Lives in the Yiddish Theatre
SHORT BIOGRAPHIES OF THOSE INVOLVED IN THE yIDDISH THEATRE
aS DESCRIBED IN zALMEN zYLBERCWEIG'S "lEKSIKON FUN YIDISHN TEATER"
In 1880 – he came to Warsaw, where he was hired by the Jewish community, and he worked there for twenty-four years. L. began his activity as a writer in Hebrew (on the basis of leftover writings and letters), in 1870, with his book ‘Jepthah’s Oath’ and later wrote other Hebrew novels and stories.
Sh. Schwerdshaff writes: "About in the year 1880, Levensohn began to write in Yiddish (satirical poems). The comedy ‘’Vybershe kniplach’ (in which it is not clear whether L. or Israel-Meir Wohlman is the author, sse: ‘Lex. Yid. Teat.’ [pp. 641-644] was written in 1880-81, apparently (?) in Mlawa. This work appeared without any attribution by name. However, it was sufficiently popular. Levensohn himself would say:
"When I walk on Francziskaner (a street in Warsaw) and I see that women are reading something and are laughing, I think that they are reading ‘Die vybershe kniplakh.'"
... apart from the ‘Kniplach,’ Levensohn wrote another comedy, ?‘Shlomkeh ibn fass’ where fun is made of a Litvak who is trying to cotton up to a ‘Polish’ woman of valor.
...Levensohn also collaborated in many of Peretz’s offerings. Levensohn’s correspondences are a testament to his well-rounded education, and a great deal of acuity to his observations. Apart from this, he loved to observe the lives of the common people. Despite the fact that later on he lived in a more explicitly assimilated milieu, nevertheless, his greatest pleasure was to go and listen to Jews speaking and – in addition to this, convey this within his own writing.
‘Di vybershe kniplach,’ since 1873, have appeared in several collections, always anonymously, or under the name of ??? – Y. M. Wohlman, but never under L’s name.
According to Z. Reyzen, the first Vilna publication came out visibly in 1873. In 1874, a new publication appeared (in a Russian commentary to an 1881 appearance, where it is meaningfully said: ‘From the Vilna presentation of 1874'). In 1881, ‘Die vybershe kniplach’ appeared in a theatre version written for five acts, put out by ??? – Vilna, 5641(1881) (with the Russian addendum: ‘Written by Y. M. Wohlman’), printed by Rosenkrantz Publishers.’
In the Warsaw reprint, it is called the ‘Excommunication of Rabbi Gershon, or Die vybershe kniplach. One presentation in five acts, written in rhyme. The story takes place in a small shtetl, in Little Poland, Warsaw. Printed by R’ Joseph Lebenzohn (without a year of publication, with the censor’s permission dated 11 April 1882).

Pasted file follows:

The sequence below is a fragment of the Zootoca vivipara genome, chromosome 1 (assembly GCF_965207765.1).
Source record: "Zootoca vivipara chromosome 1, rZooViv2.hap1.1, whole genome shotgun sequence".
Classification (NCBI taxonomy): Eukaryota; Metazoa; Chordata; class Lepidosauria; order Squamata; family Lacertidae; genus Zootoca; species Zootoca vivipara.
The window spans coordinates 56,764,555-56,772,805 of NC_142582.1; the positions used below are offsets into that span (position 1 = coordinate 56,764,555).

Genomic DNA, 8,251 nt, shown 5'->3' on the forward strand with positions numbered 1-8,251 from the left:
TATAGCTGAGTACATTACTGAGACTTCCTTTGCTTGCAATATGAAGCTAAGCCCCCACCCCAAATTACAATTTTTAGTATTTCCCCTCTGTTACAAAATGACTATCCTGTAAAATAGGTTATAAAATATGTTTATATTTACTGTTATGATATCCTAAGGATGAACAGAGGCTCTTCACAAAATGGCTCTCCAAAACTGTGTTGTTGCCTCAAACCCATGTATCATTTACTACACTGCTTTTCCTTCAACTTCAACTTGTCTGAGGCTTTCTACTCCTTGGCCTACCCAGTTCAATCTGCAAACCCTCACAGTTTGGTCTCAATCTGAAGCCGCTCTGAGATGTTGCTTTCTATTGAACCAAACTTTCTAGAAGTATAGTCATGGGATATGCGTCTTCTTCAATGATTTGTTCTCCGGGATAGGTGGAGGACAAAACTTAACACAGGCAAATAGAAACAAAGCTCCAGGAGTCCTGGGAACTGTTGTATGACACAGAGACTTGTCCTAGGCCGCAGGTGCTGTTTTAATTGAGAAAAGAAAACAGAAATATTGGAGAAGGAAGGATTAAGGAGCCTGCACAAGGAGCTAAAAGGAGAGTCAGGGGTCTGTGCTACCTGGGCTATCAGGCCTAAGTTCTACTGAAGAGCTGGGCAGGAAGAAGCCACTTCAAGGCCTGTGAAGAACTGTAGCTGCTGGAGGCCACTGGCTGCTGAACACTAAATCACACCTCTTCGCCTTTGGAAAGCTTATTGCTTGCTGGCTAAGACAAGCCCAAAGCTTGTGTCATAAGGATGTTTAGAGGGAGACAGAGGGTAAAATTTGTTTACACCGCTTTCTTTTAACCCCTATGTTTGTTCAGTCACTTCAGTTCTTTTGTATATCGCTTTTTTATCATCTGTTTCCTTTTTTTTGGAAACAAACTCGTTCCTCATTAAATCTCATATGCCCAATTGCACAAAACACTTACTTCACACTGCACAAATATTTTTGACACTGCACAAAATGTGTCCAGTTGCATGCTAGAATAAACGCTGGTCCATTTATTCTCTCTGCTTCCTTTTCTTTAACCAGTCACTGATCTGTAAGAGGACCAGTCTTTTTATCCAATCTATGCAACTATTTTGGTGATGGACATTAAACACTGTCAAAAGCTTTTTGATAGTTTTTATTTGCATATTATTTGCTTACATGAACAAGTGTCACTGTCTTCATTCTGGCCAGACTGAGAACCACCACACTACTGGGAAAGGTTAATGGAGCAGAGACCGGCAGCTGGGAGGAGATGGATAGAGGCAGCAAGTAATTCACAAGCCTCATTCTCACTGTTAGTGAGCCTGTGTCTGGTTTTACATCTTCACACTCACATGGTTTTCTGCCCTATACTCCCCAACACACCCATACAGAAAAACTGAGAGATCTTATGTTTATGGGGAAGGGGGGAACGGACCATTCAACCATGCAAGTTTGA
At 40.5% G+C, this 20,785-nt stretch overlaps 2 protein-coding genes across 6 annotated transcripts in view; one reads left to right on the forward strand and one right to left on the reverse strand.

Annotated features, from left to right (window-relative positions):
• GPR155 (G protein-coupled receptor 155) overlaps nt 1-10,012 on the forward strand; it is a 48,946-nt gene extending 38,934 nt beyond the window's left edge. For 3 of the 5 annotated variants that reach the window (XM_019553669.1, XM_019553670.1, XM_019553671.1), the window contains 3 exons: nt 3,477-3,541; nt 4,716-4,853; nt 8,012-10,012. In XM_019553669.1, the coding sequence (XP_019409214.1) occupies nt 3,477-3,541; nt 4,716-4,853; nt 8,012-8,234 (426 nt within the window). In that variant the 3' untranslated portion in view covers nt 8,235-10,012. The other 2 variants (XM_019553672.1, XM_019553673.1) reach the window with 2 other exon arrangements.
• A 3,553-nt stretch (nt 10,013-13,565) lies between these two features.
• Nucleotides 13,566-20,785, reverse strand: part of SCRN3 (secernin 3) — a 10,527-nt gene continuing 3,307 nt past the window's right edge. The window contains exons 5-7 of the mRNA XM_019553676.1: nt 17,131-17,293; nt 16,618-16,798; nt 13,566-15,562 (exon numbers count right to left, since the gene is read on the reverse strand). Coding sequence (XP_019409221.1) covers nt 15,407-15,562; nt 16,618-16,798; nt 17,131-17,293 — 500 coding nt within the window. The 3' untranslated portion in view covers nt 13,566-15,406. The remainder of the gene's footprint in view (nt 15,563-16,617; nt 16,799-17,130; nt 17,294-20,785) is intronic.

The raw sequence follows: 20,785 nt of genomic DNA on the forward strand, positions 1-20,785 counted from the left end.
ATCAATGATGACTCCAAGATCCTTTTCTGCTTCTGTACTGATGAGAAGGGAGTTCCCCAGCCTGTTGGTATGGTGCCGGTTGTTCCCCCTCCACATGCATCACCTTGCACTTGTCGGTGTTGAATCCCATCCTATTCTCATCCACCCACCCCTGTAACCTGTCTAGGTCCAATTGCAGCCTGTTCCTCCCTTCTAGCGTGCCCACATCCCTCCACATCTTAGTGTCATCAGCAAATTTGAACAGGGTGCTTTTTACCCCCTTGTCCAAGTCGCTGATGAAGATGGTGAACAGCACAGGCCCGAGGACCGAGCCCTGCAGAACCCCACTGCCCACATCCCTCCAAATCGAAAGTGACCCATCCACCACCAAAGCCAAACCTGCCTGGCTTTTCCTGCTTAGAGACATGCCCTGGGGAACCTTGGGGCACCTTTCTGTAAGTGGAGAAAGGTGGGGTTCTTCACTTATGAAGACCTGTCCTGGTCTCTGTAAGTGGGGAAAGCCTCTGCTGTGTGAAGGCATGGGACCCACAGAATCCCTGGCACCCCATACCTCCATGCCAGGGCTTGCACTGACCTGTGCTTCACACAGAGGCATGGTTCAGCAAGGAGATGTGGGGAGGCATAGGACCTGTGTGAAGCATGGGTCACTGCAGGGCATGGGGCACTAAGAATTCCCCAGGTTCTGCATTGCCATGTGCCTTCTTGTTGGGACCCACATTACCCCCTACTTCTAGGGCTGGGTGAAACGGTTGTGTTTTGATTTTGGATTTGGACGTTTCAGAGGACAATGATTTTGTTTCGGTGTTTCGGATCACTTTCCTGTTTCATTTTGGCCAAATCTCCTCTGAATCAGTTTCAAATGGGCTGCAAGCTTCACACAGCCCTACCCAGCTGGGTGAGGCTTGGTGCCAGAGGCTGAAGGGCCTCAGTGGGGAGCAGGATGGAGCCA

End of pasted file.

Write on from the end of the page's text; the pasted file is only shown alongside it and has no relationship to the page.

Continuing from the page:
Dr. Jacob Shatzky has, in his possession, an anonymous Warsaw edition from 1877 (??, Munk, 48, Z. Klein 8).
During the time that A. Litwin speaks explicitly about Wohlman being the author of the comedy, and Sh. L. Citron attests to the characteristic basis of Wohlman’s authorship in that Wohlman in his private life was married to six wives, Zalmen Reyzen comes along – relying on them and on a comparison of the Vilna and Warsaw texts – and concludes that the genuine author of the comedy was Wohlman, but at most, it is possible that L. edited the Polish variant of Wohlman’s comedy. Also, Abraham Reyzen tells in his ‘Episodes’ that in 1906-07, he met with Israel-Meir Wohlman in Minsk, who according to hearsay, was the author of the famous comedy, ‘Die vybershe kniplakh.’
In passing, B. Gorin makes the following observation: ‘The name of the writer is given as Y. M. Wohlman, but as it appears (?) the true composer of this piece is Ludwig Levensohn, who put Wohlman’s ....???
....in ‘Sambatyon’ and afterwards for another season in the London Pavilion Theatre (Director Zusman), and another short tour through Western Europe, again in Poland, where it played in 1932 in a ‘friend’s troupe’ in the Warsaw Skala Theatre, and after that, in the Warsaw Pavilion Theatre (Director Chaim Sandler).
Specialty – Character roles
L.’s daughter, Reizl
Sandler, performs on the
Chana Sandler – ‘How did I come to the stage?’ ‘Di Post,’ London, 13 Jan. 1928, ‘Teatcht’, Warsaw, 5, 1929.
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Adapted from the original Yiddish text found within the "Lexicon of the Yiddish Theatre" by Zalmen Zylbercweig, Volume 2, page 1149.
The Museum acknowledges the kindness of Dr. Jacob Solomon Berger, of Mahwah, NJ (USA)
who provided the English-translated version of the biographical information displayed above.
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